The new Munch Museum will be one of the world’s largest museums in the world dedicated to one single artist. How do you see the contribution of the Munch Museum to the strategy of developing Norway’s culture industry?

I think a museum’s mission also includes educating and raising public awareness on the problems and challenges of each society and individual. It is important for arts to reach out to the world and people, reflecting on modern issues, triggering critical thinking and discussions. Through our exhibitions, we want to address the social issues of contemporary life. At our museum, guests can see themselves and the problems they are dealing with every day.

At the city level, we will reflect on the issues relating to Oslo and its people. On a national level, we want more local matters to be shared and discussed at our museum through temporary exhibitions. Internationally, we want to bring Norwegian culture to the world, to hear more about national voices, and to exchange culture with other countries and their museums.

The newly built museum by the bay in Oslo. Photo

 What should museums do to increase their number of guests, especially amid COVID?

We have relied on digital technology to build our programmes. We have a lot of digital exhibitions on our website and share them with the rest of the world. In Oslo, about a third of the population often visits museums. More than two-thirds either do not visit museums or see exhibitions through digital platforms. During COVID, the number of people visiting our homepage has increased significantly. We now have programmes in both Norwegian and English but we will soon have programmes in Chinese and other languages too.

We cooperate with local technology and media companies every year to develop new digital programmes for the public.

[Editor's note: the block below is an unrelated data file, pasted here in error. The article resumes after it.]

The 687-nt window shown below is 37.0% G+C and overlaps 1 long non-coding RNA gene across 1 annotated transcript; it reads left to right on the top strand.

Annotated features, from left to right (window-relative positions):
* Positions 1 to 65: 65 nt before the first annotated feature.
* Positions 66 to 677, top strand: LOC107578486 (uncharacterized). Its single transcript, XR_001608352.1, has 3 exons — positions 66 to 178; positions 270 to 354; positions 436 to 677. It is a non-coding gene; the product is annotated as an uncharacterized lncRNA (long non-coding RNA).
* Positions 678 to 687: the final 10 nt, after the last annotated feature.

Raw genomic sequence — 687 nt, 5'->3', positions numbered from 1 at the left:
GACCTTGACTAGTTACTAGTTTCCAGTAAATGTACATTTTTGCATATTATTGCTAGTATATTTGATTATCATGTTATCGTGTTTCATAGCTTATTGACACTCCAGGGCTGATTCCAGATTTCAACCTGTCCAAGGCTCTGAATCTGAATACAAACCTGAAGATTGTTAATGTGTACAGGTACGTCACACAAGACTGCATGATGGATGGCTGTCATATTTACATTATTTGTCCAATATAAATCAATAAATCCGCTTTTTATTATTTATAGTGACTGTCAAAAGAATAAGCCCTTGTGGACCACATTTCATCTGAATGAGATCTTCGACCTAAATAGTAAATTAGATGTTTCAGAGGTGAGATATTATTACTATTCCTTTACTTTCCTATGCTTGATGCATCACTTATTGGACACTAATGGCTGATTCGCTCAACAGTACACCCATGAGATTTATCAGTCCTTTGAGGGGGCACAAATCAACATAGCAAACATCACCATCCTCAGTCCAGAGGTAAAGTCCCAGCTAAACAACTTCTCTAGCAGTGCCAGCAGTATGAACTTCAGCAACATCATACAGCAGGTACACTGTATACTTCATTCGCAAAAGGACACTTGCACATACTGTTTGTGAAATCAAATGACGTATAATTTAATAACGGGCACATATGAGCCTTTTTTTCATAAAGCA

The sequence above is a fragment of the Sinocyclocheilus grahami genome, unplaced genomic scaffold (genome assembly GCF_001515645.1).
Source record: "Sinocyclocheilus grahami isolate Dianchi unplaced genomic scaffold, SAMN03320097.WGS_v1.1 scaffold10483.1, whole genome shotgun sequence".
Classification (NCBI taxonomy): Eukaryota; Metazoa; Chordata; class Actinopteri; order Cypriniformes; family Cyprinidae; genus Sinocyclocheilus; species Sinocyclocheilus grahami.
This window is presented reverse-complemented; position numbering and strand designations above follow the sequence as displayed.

When we host exhibitions abroad, besides actual events, we also put them online for a broader audience.

A museum should not be a boring place. It should be a place where visitors can see not only arts but also have other experiences. That is why our museum offers numerous kinds of live activities for people of different ages. At our museum, visitors can see exhibitions with different topics relevant to them, they can also enjoy a cup of coffee with the whole city view, they can attend a concert, see a film or be engaged in a discussion or seminar. Basically, they can stay here from 10am to 10pm every day.

Museums should also target children and treat them as VIP guests. Therefore, it is crucial to make the topics of exhibitions interesting and relevant to all ages of visitors.

To improve our services, we are conducting research into the people who never visit or do not want to visit museums. We hope this will help us understand the underlying reason behind their choices, and come up with new and more interesting ideas.

Museums have very high credibility in society. People believe in museums. In this time when we have a lot of fake news, museums are and should be trustworthy sources of news and knowledge. Museums should be compelling to an audience; therefore we need to generate interesting discussions on the importance of engaging more groups of the population on a regular basis.

Regarding the roles of museums, I would like to quote a colleague of mine from New York’s Metropolitan “We don’t serve society. We are the society.” VNS